Politicians finally have enough material to begin exploiting the Boston marathon bombing. Before we knew who the suspects were, Politico's Dylan Byers complained that while we knew were "on the verge of a very important national conversation about something," no one knew what it was. Now we know! For Immigration, plus a little guns. Or the same things people have been talking about for weeks now.
Take Arkansas state Rep. Nate Bell, who in the bid for opportunistic tweet of the week wrote Friday morning, "I wonder how many Boston liberals spent the night cowering in their homes wishing they had an AR-15 with a hi-capacity magazine? #2A." He was not the only one who had this thought. So did Fox News' Kaie Pavlich, who wrote, "'Oh, the guy who bombed Boston is on the loose in my neighborhood? Super glad I don't have an AR-15 with 30 round mags' Said nobody, ever."
AR-15s, while quite useful in the hands of well-trained people, aren't very effectiveag against hidden IEDs left in a crowd. Or that law enforcement has been pretty clear about not wanting the help of wannabe vigilantes.
But with the the gun control debate pretty much dead in D.C., there are some who are eager to use the Boston bombing for something fresher, like immigration. Iowa Republican Sen. Chuck Grassley opened a Senate hearing Friday by saying, "We also appreciate the opportunity to talk about immigration, particularly in light of all that’s happening in Massachusetts right now and over the last week..." He said Boston shows we must make sure "those who would do us harm do not receive benefits under the immigration laws." Iowa Rep. Steve King said something similar earlier this week.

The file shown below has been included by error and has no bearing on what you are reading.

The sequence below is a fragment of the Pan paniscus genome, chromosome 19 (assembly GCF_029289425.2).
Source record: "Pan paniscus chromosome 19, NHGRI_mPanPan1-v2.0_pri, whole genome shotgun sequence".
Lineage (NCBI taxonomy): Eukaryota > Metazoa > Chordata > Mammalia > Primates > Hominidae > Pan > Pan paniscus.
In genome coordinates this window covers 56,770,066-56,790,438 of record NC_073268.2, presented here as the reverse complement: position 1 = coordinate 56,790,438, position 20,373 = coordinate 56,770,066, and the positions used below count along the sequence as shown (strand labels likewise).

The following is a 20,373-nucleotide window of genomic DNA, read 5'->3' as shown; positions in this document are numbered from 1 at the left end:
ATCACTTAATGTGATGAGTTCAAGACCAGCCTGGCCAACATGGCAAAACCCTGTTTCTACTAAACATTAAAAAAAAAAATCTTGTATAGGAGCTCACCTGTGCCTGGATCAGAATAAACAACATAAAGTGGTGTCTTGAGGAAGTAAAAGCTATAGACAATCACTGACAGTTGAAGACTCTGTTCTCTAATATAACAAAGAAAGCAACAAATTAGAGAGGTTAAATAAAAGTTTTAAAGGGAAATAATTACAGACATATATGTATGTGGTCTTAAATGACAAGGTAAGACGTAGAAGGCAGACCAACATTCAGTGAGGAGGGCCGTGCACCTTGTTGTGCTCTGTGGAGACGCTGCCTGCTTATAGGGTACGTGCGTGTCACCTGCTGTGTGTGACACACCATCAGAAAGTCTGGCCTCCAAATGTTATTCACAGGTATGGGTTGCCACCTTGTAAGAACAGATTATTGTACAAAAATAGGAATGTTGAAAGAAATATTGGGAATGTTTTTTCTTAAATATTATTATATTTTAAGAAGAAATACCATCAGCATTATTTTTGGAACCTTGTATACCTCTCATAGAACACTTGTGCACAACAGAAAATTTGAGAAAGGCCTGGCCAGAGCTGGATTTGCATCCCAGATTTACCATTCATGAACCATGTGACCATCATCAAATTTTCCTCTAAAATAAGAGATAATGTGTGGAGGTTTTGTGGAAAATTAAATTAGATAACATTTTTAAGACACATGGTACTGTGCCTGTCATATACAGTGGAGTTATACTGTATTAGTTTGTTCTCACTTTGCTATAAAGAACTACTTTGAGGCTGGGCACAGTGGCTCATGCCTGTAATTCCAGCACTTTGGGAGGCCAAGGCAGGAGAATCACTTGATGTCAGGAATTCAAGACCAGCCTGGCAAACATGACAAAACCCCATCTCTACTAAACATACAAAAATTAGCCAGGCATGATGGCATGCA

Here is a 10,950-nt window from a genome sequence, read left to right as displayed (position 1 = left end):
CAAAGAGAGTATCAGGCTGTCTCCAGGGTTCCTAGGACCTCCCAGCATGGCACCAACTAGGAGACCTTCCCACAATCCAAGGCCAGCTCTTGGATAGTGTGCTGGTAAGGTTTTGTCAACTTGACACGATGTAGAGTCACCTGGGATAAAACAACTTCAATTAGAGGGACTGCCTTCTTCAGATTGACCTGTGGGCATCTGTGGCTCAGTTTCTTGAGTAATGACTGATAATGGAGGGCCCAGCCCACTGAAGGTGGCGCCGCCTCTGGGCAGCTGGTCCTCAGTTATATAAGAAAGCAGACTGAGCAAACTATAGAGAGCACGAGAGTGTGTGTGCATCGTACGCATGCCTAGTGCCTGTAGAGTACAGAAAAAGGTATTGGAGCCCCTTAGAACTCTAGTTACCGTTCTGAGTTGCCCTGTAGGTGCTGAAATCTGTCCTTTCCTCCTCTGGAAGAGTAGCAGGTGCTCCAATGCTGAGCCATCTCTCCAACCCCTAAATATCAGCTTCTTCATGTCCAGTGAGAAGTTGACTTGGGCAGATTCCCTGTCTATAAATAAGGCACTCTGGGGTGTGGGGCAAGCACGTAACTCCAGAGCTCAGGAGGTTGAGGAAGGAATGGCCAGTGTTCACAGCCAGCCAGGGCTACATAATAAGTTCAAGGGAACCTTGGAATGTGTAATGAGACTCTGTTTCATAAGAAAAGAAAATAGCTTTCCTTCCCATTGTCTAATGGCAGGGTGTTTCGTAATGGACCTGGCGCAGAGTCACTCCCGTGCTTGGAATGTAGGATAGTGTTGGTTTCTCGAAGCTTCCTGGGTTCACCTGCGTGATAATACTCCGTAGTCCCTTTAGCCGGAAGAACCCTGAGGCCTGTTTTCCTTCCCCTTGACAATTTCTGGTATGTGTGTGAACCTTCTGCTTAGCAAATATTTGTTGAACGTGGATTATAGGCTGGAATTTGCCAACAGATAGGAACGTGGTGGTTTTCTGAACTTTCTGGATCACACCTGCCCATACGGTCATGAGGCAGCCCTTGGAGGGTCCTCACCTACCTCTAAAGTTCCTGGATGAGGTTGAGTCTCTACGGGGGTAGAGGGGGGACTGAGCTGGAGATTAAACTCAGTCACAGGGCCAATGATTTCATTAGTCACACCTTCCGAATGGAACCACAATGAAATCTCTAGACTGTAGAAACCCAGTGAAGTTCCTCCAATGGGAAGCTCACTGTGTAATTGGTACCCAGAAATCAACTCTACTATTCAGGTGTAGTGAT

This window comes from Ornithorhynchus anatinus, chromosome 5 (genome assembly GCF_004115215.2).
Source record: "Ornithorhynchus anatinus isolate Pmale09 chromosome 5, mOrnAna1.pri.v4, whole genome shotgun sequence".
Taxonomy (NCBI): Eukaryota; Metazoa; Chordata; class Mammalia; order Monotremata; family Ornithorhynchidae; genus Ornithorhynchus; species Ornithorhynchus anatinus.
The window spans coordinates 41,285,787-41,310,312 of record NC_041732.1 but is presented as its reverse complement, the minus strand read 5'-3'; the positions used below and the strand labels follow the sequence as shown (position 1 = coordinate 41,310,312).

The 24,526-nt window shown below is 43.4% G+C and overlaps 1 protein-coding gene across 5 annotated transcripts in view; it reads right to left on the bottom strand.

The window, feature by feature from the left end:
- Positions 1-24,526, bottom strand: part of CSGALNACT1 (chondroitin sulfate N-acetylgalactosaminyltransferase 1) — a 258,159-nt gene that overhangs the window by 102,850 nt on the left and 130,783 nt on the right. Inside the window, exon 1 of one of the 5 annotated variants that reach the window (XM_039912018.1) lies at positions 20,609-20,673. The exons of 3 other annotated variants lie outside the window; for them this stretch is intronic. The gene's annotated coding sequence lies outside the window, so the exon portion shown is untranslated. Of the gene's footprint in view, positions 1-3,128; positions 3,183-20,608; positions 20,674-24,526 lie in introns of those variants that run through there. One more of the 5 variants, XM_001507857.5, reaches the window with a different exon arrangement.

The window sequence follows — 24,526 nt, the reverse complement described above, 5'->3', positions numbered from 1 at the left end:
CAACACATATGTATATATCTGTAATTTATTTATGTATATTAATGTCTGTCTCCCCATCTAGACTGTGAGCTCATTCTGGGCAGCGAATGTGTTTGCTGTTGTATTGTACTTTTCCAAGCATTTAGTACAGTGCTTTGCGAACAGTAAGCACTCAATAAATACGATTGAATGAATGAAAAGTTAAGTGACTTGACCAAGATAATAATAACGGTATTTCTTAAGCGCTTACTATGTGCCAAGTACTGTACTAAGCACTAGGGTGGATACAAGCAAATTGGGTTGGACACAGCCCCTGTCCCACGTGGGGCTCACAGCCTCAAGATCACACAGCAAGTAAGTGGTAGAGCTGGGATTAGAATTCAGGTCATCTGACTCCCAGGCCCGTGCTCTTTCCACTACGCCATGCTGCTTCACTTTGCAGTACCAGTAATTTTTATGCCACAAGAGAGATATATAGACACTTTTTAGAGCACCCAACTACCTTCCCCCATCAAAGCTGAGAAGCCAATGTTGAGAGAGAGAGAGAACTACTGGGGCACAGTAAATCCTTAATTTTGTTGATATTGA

New York Democratic Sen. Chuck Schumer scolded Grassley for tying Boston to immigration, Breitbart News' Matthew Boyle notes. "Before I get to the bill, I’d like to ask that all of us not jump to conclusions regarding the events in Boston or try to conflate those events with this legislation," Schumer said. But Schumer felt the need to spin the immigration bill as a possible solution. "In general, we are a safer country when law enforcement knows who is here, has their fingerprints, photos, et cetera, background checks," Schumer said. The "gang of eight" immigration bill would create a path to legalization that begins with illegal immigrants getting background checks and submitting a lot of documents to prove residency and income.
Florida Republican Rep. Mario Diaz-Balart followed the same plan. He scolded Grassley, saying, "Linking something like that to other legislation I think is probably not appropriate at this time." But! If you're going to link them... better to say we need to fix the immigrant screening system than to imply we need fewer immigrants over all: "Every crime that is committed right now is under the current immigration system," Diaz-Balart said. "So what does that lead me to believe? We need to fix the current immigration system, if in fact there is any connection between immigration at all."
This article is from the archive of our partner The Wire.
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